Butter, or the "Type 76QY Autonomous Littoral Surveillance System," is a fictional amphibious robot featured in Peter W. Singer and August Cole's 2015 novel, Ghost Fleet. In the novel, the small lobster-shaped robot accompanies a Navy SEAL element on a direct action mission on the island of Oahu, Hawaii.
The multi-mission robot is alternatively an assassin, intelligence collector, patrolling perimeter defense system, communications relay, and electronic jammer. It's arthropod-like artificial intelligence enables it to navigate autonomously and even conceal itself from threats when required.
Butter has cameras to surveil targets and can link its streaming video to the SEALs via a line of sight laser system. It also can fire a short range anti-personnel dart filled with genetically-modified sea snake poison. After climbing a high antenna using elastomer adhesive on its legs, the robot crustacean becomes a long range voice and data communications relay for the SEALs to designate targets for the fleet operating well offshore. Butter then jams enemy communications.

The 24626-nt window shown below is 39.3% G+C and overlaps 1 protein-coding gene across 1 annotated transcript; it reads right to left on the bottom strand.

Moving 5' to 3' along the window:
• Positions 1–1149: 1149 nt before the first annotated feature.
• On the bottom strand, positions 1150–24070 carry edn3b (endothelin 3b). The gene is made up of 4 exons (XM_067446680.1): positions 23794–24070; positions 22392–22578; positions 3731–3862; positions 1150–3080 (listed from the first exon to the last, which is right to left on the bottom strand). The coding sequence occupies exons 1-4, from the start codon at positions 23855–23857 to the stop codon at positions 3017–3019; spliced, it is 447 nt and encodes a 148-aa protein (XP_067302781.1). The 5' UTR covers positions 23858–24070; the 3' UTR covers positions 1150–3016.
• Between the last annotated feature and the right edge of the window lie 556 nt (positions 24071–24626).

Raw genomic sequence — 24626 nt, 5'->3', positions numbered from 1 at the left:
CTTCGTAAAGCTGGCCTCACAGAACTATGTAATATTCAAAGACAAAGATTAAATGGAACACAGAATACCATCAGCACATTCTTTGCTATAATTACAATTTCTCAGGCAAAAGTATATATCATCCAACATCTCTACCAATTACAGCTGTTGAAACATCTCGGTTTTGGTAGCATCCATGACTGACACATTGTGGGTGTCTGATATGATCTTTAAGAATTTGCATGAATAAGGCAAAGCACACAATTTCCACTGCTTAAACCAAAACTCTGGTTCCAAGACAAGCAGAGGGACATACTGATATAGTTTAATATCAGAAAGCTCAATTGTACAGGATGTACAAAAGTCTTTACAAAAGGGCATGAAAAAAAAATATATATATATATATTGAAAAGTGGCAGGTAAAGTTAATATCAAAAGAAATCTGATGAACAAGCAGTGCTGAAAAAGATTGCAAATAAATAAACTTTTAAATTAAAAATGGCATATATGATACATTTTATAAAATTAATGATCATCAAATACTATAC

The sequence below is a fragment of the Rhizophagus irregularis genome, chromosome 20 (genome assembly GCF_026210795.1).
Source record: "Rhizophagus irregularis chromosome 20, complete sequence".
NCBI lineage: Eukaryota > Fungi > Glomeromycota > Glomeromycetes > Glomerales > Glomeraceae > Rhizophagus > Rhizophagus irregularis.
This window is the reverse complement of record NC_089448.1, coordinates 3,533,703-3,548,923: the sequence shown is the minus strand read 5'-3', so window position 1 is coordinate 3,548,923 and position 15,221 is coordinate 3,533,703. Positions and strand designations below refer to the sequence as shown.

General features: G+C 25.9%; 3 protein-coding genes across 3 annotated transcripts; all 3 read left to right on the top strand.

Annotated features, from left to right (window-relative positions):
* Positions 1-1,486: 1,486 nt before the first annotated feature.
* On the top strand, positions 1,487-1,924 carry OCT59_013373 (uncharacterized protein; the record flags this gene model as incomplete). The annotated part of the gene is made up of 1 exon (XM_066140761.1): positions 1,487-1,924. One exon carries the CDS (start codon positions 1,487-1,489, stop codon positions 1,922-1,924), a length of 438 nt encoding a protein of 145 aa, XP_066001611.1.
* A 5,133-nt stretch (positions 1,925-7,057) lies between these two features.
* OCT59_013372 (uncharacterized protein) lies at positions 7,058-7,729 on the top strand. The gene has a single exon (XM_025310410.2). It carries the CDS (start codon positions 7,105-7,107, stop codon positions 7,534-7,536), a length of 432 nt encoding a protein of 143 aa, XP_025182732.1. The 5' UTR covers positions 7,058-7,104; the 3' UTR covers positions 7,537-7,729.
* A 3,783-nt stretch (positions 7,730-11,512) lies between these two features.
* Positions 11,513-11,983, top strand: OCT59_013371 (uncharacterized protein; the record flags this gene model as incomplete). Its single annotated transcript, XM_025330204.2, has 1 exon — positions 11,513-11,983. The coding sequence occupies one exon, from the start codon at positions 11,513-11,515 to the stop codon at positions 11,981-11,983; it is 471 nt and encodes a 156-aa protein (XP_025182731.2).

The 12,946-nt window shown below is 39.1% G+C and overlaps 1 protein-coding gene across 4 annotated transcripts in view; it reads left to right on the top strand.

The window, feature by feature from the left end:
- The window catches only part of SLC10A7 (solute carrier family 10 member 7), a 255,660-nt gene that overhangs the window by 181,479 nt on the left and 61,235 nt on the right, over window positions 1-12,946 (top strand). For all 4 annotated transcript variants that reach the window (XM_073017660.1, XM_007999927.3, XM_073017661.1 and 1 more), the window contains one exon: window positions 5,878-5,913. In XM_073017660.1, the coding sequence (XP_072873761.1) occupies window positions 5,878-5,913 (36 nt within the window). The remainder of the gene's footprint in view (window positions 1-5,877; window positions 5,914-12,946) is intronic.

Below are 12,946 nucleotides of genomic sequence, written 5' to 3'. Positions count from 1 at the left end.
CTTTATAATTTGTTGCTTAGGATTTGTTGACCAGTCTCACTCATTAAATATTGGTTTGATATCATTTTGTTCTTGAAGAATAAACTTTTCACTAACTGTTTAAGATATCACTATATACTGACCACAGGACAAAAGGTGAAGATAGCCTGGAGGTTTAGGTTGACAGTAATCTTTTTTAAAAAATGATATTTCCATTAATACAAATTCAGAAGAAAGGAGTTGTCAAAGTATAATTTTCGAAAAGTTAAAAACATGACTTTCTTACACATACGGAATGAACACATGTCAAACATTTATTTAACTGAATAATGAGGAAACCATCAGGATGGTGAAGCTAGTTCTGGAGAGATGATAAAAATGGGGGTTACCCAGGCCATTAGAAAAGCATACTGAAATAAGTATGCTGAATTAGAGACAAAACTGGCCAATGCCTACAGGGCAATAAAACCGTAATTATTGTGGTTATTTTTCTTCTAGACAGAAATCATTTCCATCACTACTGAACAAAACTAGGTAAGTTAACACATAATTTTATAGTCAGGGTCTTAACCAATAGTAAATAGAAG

U.S. Navy Photo
According to the book's footnotes, Butter is loosely based on a biomimetic lobster robot developed by Northeastern University's Marine Science Center and industry partners for DARPA's Defense Science Office and later the Office of Naval Research (ONR). That Robolobster, which was about two feet long and weighed seven pounds, was designed to survey river bottoms and surf zones for mines. The robot's eight legs used an artificial muscle, called Nitinol, enabling it to crawl on the ocean floor or land, and two fiber-optic antennae. Joseph Ayers, a professor of biology and director of external relations at Northeastern University’s Marine Science Center in Nahant, Massachusetts, began developing the RoboLobster in 1998. The RoboLobster was named one of Time magazine’s Coolest Inventions in 2003.
The RoboLobster was just one of many U.S. military-sponsored biomimetic drone projects. Others include Ghostswimmer (derived from Boston Robotics BioSwimmer), and the jellyfish Cyro. The Central Intelligence Agency also developed a bio-inspired spy fish called Charlie.comments powered by Disqus